[OT] Supreme Court (of Canada) rules that intoxication is a defense for violent crimes

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Rhino

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May 13, 2022, 9:35:16 PM (2 days ago) May 13
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Yes, you read that subject line correctly:

https://www.cbc.ca/news/canada/calgary/supreme-court-calgary-case-assault-mushrooms-extreme-intoxication-brown-1.6451012

Something tells me that this is NOT going to help reduce crime....

It reminds me of the era when a lawyer came up with the idea of
"temporary insanity" and the courts said it was valid. For the next
several years, this became a frequently invoked defense, so much so that
it became a cause of cynicism among the general public. I believe that
even the courts realized that it was being severely overused and that
defense (largely?) disappeared.

For the next several years, I expect to see "But Your Honour, I was
pissed to the gills / high as a kite / wasted so I couldn't control the
formation of the intent to do violence. Please find me not guilty by
reason of intoxication!" Sanity may eventually prevail but given how
topsy turvy the world has gotten, maybe that's overly optimistic.

--
Rhino

Adam H. Kerman

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May 13, 2022, 9:58:06 PM (2 days ago) May 13
to
There's precedent! The last two episodes of Law & Order!

>Something tells me that this is NOT going to help reduce crime....

When I was a yout', there was an episode of Quincy in which an apparent
drunk driver killed a woman. Turned out he drove into her deliberately,
THEN got drunk before the amulance came. Quincy proved he'd gotten drunk
after.

I love stare decisis based on tv episodes.

Dimensional Traveler

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May 13, 2022, 11:19:57 PM (2 days ago) May 13
to
I don't know about Canada but in the US there has to actually be a
medical diagnosis to support an insanity plea and even when it does, it
comes in to effect _after_ sentencing. So instead of a set prison term
the defendant is committed to a medical facility and every X number of
years the court revisits the case until the judge AND the medical doctor
agree they have been successfully treated. And it is extremely rarely
invoked.

As for the "too drunk" defense, that's simple. Everyone who gets
arrested has to have a blood draw to run a BAC. If their BAC isn't high
enough, PPHHHHFFFFTTTT, sorry bubba.

--
I've done good in this world. Now I'm tired and just want to be a cranky
dirty old man.

anim8rfsk

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May 13, 2022, 11:50:35 PM (2 days ago) May 13
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Adam H. Kerman <a...@chinet.com> wrote:
> Rhino <no_offlin...@example.com> wrote:
>
>> Yes, you read that subject line correctly:
>
>> https://www.cbc.ca/news/canada/calgary/supreme-court-calgary-case-assault-mushrooms-extreme-intoxication-brown-1.6451012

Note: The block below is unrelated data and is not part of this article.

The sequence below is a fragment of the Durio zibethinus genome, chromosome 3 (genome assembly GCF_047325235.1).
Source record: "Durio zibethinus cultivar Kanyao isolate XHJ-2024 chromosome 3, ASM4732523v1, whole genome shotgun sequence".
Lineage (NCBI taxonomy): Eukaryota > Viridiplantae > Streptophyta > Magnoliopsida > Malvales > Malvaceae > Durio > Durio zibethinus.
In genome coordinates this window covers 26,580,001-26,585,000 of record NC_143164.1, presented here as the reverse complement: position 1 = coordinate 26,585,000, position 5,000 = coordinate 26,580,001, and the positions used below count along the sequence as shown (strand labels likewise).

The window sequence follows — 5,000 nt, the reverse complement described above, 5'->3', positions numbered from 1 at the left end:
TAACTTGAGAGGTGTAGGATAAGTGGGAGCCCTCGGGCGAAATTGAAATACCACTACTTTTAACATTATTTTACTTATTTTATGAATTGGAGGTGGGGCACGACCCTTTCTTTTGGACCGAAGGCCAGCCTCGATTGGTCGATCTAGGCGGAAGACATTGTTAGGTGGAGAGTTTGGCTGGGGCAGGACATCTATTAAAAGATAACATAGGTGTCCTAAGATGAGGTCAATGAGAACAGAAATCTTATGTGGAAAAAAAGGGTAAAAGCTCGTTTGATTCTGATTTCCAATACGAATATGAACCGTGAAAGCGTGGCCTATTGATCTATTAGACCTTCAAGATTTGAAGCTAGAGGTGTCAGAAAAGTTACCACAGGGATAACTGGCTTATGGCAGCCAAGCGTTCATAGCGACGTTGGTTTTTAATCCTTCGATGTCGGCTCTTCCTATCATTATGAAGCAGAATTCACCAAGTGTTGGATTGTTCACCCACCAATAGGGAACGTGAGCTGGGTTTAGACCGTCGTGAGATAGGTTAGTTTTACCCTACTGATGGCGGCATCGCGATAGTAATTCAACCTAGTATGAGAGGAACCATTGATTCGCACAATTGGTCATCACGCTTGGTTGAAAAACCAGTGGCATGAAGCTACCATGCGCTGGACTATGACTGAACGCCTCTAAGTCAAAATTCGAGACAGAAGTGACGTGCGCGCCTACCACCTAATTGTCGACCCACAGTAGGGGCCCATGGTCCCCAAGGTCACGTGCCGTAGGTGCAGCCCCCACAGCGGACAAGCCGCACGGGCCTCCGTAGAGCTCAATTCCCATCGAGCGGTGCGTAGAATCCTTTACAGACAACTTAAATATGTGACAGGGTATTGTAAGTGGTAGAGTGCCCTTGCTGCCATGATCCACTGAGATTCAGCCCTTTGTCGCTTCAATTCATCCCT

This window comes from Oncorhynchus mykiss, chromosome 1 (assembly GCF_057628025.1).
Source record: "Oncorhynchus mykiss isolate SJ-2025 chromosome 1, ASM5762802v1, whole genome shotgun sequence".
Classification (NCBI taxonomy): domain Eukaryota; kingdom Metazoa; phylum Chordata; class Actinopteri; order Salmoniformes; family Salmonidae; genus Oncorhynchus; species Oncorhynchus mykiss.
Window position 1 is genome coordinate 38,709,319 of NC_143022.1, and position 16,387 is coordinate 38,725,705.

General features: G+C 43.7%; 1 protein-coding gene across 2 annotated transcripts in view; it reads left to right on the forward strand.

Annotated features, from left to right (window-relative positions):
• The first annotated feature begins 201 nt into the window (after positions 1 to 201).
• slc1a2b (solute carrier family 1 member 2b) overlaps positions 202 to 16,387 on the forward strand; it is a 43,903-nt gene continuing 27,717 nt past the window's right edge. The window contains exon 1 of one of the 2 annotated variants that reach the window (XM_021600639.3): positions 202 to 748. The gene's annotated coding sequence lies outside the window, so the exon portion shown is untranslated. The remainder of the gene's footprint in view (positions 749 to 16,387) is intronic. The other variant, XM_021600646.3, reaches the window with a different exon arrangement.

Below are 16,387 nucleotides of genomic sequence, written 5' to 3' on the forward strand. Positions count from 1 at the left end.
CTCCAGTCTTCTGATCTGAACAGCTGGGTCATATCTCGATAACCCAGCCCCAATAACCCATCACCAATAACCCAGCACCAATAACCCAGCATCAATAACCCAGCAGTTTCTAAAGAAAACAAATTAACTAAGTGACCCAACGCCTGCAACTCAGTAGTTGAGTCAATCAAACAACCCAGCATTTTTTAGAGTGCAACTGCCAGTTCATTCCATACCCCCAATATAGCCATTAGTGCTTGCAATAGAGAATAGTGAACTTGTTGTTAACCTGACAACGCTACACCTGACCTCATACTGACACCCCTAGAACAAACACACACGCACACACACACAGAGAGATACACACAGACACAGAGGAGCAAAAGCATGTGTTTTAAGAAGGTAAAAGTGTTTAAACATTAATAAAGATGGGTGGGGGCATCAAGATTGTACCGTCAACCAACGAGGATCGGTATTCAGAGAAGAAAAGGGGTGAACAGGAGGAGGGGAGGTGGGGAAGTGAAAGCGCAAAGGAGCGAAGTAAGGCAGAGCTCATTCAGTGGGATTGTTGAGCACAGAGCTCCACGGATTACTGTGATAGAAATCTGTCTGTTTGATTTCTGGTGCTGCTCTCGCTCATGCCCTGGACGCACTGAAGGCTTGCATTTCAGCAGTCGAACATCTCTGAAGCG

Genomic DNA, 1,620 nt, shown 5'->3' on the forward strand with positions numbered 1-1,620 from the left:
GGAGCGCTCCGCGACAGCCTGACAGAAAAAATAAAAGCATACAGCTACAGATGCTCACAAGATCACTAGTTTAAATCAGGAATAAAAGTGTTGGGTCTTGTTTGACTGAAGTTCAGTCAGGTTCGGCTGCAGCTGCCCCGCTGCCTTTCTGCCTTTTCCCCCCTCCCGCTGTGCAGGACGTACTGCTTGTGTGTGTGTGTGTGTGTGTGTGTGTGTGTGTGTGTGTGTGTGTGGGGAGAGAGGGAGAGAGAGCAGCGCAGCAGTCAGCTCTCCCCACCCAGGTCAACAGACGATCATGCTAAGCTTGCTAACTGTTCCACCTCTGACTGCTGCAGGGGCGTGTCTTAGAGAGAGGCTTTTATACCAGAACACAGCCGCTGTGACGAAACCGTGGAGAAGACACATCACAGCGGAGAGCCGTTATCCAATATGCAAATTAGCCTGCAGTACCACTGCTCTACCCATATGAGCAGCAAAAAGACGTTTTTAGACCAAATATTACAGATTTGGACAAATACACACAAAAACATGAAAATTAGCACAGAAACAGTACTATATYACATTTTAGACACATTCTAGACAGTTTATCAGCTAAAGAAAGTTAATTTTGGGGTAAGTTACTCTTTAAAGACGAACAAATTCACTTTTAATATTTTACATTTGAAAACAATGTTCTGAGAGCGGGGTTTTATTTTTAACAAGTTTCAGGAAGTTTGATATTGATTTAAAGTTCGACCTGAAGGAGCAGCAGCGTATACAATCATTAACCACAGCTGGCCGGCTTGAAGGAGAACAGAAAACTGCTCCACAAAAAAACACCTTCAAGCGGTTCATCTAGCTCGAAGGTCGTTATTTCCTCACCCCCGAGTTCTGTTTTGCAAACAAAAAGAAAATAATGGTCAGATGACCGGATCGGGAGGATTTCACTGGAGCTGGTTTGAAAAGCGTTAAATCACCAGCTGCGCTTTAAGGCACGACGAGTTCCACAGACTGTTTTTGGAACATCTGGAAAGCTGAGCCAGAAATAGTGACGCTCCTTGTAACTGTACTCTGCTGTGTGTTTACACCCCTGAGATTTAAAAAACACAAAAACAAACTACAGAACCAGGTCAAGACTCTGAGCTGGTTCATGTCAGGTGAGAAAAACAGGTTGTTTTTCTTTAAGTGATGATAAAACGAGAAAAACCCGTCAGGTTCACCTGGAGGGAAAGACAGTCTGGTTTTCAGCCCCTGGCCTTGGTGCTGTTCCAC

>
> There's precedent! The last two episodes of Law & Order!
>
>> Something tells me that this is NOT going to help reduce crime....
>
> When I was a yout', there was an episode of Quincy in which an apparent
> drunk driver killed a woman. Turned out he drove into her deliberately,
> THEN got drunk before the amulance came. Quincy proved he'd gotten drunk
> after.
>
> I love stare decisis based on tv episodes.

Halle Berry has done that. Supposedly multiple times in multiple states.
She gets in a car wreck and finds the nearest bar before the cops arrive.
You’d think they’d at least get her for leaving the scene.


>
>> It reminds me of the era when a lawyer came up with the idea of
>> "temporary insanity" and the courts said it was valid. For the next
>> several years, this became a frequently invoked defense, so much so that
>> it became a cause of cynicism among the general public. I believe that
>> even the courts realized that it was being severely overused and that
>> defense (largely?) disappeared.
>
>> For the next several years, I expect to see "But Your Honour, I was
>> pissed to the gills / high as a kite / wasted so I couldn't control the
>> formation of the intent to do violence. Please find me not guilty by
>> reason of intoxication!" Sanity may eventually prevail but given how
>> topsy turvy the world has gotten, maybe that's overly optimistic.
>



--
“The last thing I want to do is hurt you, but it’s still on my list.”

BTR1701

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May 14, 2022, 12:13:58 AM (2 days ago) May 14
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On May 13, 2022 at 6:35:06 PM PDT, "Rhino" <no_offlin...@example.com>
wrote:
So if intoxication is an excuse for the crime of murder or rape, is it an
excuse for the crime of drunk driving?

And if not, how could it not be?


trotsky

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May 14, 2022, 5:07:59 AM (2 days ago) May 14
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It's Canada, why should we give a shit? You've obviously been groomed
by mental masturbation and are literally driving off a cliff right now.

Rhino

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May 14, 2022, 5:52:00 AM (2 days ago) May 14
to
That only solves part of the problem. It isn't very helpful in cases
where someone knows that they are a nasty drunk and normally wouldn't
hurt someone else but REALLY wants to hurt Person X. All he'd have to do